Summary – The Hindu – Strengthening the federal link

(Practice Question: The State Finance Commissions, despite being given a prominent fiscal role in the Constitution have not realized its objectives. Comment. – 150 words)


Author: M.A. Oommen


The State Finance Commission (SFC) is a unique institution created by the 73rd and 74th Constitutional Amendments (CAs) to rationalise and systematise State/sub-State-level fiscal relations in India.

Constitutional status of the SFCs:

Article 243I of the Constitution mandated the State Governor to constitute a Finance Commission within one year of the 73rd and 74th CAs (before April 24, 1994) and thereafter every five years.

Role/Importance of the SFCs:

Its primary task is to rectify growing horizontal imbalances in the delivery of essential public services to citizens. While the Union Finance Commission is tasked with rectifying vertical and horizontal imbalances at the Union-State level, the SFC has to perform the same with reference to State/sub-State-level institutions. The Constitution treats a local government on a par with a State government, especially when it comes to sharing of financial resources.

The task of the SFC to correct horizontal imbalances is extremely onerous when compared with the UFC as SFCs have to consider nearly 2.5 lakh local governments to promote minimum essential services in rural and urban areas. By implication, SFC is the institutional agency to implement the golden rule of cooperative federalism that every citizen should be assured minimum public goods irrespective of her choice of residence.

As per Article 280(3) clauses (bb) and (c) the measures to augment the resources of panchayats and municipalities must be taken on the basis of the recommendations “made by the finance commission of the state”.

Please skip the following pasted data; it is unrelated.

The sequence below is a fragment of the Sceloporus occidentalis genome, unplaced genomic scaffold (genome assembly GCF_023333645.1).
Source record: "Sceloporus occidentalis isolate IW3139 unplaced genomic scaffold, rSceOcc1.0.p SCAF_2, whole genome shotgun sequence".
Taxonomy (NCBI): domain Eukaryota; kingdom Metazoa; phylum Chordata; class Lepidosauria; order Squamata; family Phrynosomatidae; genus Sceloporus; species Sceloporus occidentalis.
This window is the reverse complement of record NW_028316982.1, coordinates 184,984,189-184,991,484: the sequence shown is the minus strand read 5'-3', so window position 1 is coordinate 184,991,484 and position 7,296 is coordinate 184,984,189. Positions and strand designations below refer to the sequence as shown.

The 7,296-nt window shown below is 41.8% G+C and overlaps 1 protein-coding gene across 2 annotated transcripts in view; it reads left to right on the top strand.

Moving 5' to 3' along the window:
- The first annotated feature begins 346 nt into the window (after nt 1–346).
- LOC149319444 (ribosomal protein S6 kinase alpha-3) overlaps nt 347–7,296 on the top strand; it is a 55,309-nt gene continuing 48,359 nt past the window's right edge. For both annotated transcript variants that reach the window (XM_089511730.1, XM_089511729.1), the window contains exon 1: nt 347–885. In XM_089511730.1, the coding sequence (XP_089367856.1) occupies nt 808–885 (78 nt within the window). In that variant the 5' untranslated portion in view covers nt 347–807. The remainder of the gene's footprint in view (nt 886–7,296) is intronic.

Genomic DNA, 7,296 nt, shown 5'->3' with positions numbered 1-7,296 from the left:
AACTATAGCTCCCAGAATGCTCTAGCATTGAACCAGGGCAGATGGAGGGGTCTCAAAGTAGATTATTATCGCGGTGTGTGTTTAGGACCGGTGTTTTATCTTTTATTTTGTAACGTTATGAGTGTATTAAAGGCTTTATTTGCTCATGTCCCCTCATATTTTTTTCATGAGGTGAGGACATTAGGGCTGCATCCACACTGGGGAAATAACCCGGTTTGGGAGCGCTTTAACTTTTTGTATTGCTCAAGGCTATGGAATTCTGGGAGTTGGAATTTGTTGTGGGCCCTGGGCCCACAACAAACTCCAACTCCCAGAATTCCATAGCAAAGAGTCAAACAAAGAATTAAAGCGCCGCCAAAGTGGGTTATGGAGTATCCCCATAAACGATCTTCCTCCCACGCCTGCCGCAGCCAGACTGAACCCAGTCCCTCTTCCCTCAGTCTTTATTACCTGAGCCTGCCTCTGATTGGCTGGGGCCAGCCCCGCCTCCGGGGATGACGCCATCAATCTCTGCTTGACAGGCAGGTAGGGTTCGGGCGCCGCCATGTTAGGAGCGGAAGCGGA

SFCs form the organic link between local governments and SFCs to fiscal federalism. It is only when inter-State disparities are reduced by the UFCs through their inter-se distribution criteria and intra-State disparities are reduced by SFCs through the horizontal distribution criteria, that the Indian federation becomes a sustainable and inclusive nation-state.

How the SFCs have been performing:

There has been inadequate appreciation of the significance of this institution by the Union, States as well as the professional community. Post the 73rd and 74th Constitutional Amendments, fifth generation SFCs ought to have submitted reports by now, with around 140 reports available in the public domain. Till date, only Assam, Himachal Pradesh, Tamil Nadu and Kerala have submitted their fifth SFC reports. Many States are yet to cross the third SFC stage. The large majority has violated the mandate of the Constitution with impunity. The seriousness, regularity, acceptance of recommendations and their implementation which characterise the Union Finance Commissions (UFCs) are conspicuously absent when it comes to SFCs. The UFC has been widely acknowledged as a professional and quasi-judicial body when compared to the SFC.

Why have the SFCs not performed upto the mark?

UFCs have failed to play a hand-holding role for the SFCs in placing decentralised governance properly in the cooperative federal map of India. The hard truth is that no UFC has done its homework in reading and analysing SFC reports. Without presenting a consolidated account of the reality at the sub-State level or highlighting which report went wrong, where and how, no UFC can legitimately guide States or contribute to improving the goals of constitutional amendments. SFCs have not been provided with the necessary environment to play their rightful role in Indian fiscal federalism. A great opportunity to build regional equity in India has been undermined.

Some other reasons include: 

  • the wrong notion among several politicians, policy makers and even experts that SFCs and the local governments have an inferior constitutional status when compared to the UFC.
  • Limited resources to SFCs to address their responsibilities. SFCs have to consider nearly 2.5 lakh local governments to promote minimum essential services in rural and urban areas.
  • Local governments with no proper budgetary system are in deep disarray and, because of that, SFCs face a crucial problem of reliable data.

Read the full article at The Hindu.